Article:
There are times when history rhymes, and times when it just seems to be plagiarizing. If you want to get a sense of the quandary currently facing the Democratic Party, it's helpful to examine the plight of a short-lived party from two centuries ago, the National Republicans.
The National Republicans of the late 1820s and early '30s are generally considered the precursor to the Whigs, one of America's two major parties until the 1850s. They were also often referred to as the Anti-Jacksonians because their primary function and orientation was opposition to Andrew Jackson, whose 1828 election and norm-breaking administration stunned political observers on a nearly daily basis.
That's not to say Andrew Jackson is a perfect analogy for Donald Trump or that National Republican leader Senator Henry Clay of Kentucky is the forebear of today's establishment Democrats. But the parallels are still striking.
As Michael Holt describes in his 1999 book The Rise and Fall of the American Whig Party, Clay and others were horrified by Jackson's 1828 election. They worried he was a potential despot who would undermine the nation's fragile institutions and democratic norms. They simultaneously dismissed his election as a fluke. "They regarded the outcome," Holt writes, "as a triumph by the magnetic Jackson over the aloof and colorless [John Quincy] Adams. Hoopla, demagoguery, and Jackson's refusal to take a stand on matters of national policy, they thought, had temporarily dazzled voters, while sheer opportunism had engaged politicians with divergent policy goals in the Jackson cause."
The National Republicans at first pursued a passive strategy of opposition to Jackson, confident that people would naturally turn against him once he was forced to take stances on actual policy issues. But they had misread the public and underestimated Jackson.
Jackson's "vigorous advocacy of Indian removal increased his popularity in the South and the West," according to Holt. "His demand for rotation in office among federal officeholders and his defiant contempt for ... snobbish social pretension ... enhanced his image as a foe of privilege and elitism." In other words, Jackson maintained his base through racist policies, calls for term limits, and populist rhetorical appeals. I mean, seriously people.
National Republicans soon recognized that the Jackson administration wouldn't implode on its own. So they sought an alliance with a third-party group, the Anti-Masonic Party. The Anti-Masonics aren't a perfect match for today's allies of Bernie Sanders, but there are parallels. The Anti-Masonics were foremost opposed to what they saw as a conspiracy of an elite fraternity known as the Freemasons to control American political institutions. Many of them feared Jackson as a threat to republicanism. But they also distrusted the National Republicans, whom they saw as secretive elitists.
National Republicans, Holt explains, "clung to an eighteenth-century version of republicanism that stressed governance by an insulated elite on behalf of the public good rather than other republican values like self-government, equal rights, and liberty." He continues: "Public issues, they thought, should be decided by reasoned debate among leading public figures, not by referenda at the polls. In their eyes, the egalitarian populism of Anti-Masonry was just as dangerous as the anti-establishment impulse that had brought Jackson to power."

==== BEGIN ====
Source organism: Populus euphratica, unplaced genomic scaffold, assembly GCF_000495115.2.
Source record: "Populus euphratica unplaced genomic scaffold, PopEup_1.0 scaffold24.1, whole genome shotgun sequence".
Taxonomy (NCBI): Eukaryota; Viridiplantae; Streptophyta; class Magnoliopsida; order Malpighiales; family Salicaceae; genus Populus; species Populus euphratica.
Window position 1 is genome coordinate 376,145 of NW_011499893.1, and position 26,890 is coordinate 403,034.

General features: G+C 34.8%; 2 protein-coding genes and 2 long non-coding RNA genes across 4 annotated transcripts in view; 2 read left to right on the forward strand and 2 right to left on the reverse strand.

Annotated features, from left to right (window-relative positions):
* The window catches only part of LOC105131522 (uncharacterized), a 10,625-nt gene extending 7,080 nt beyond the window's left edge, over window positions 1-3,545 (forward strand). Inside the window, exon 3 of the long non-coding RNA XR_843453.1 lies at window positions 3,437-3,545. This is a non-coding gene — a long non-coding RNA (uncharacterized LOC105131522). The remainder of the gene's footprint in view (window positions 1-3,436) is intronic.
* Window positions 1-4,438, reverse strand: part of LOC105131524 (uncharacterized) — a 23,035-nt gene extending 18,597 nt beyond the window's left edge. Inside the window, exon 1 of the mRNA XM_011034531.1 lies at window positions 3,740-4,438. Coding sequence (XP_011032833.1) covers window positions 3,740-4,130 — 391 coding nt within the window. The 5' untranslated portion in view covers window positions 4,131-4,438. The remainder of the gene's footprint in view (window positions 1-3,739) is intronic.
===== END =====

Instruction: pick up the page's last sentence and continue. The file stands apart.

National Republican leaders hoped for a ticket in 1832 that would unite them with the Anti-Masonics to take on Jackson, but it was particularly hard to get Anti-Masonics to back the National Republican's preferred candidate, Henry Clay. Not only was Clay a pretty comfortable elite, but he was also a Freemason. Nevertheless, Holt writes, "The convention nominated Clay unanimously, and then issued a staggeringly long address explaining their action.... The very length of this document, the detail in which it reviewed Jackson's record, and its language all indicated that National Republicans were still trying to convert leaders rather than court voters." This effort failed. The Anti-Masonics nominated their own candidate, William Wirt, but even their combined vote fell well short of Jackson's, who won re-election in 1832 with 55 percent of the popular vote.
Now, historical parallels like this are provocative and suggestive, but they don't really tell us how to act. After all, Jackson, Clay, and other political actors and observers of the 1820s and '30s were watching events unfold and seeking to understand them, but they hardly had any better a grasp on the fundamental causes of election outcomes than we do today. Holt's claim that Jackson's anti-Indian policies increased the president's popularity in the South and West are plausible, but we often have a very difficult time figuring out what causes popularity shifts today in an era of massive polling information; making such inferences about events from the 1820s involves a good deal of conjecture.
And even if we accept events as Holt wrote them and decide Democrats are following the same path today that National Republicans were on then, what route would that suggest modern Democrats take? Should they pursue a broad platform even at the expense of core issue stances? Should they be patient and slowly build a larger party that seizes control after the incumbent party wins three successive elections? Or does history, in fact, provide very little in the way of proscriptive advice?
Regardless, the National Republicans provide a great example of a party trying to understand why it lost an election and figuring out, perhaps too late, what to do about it.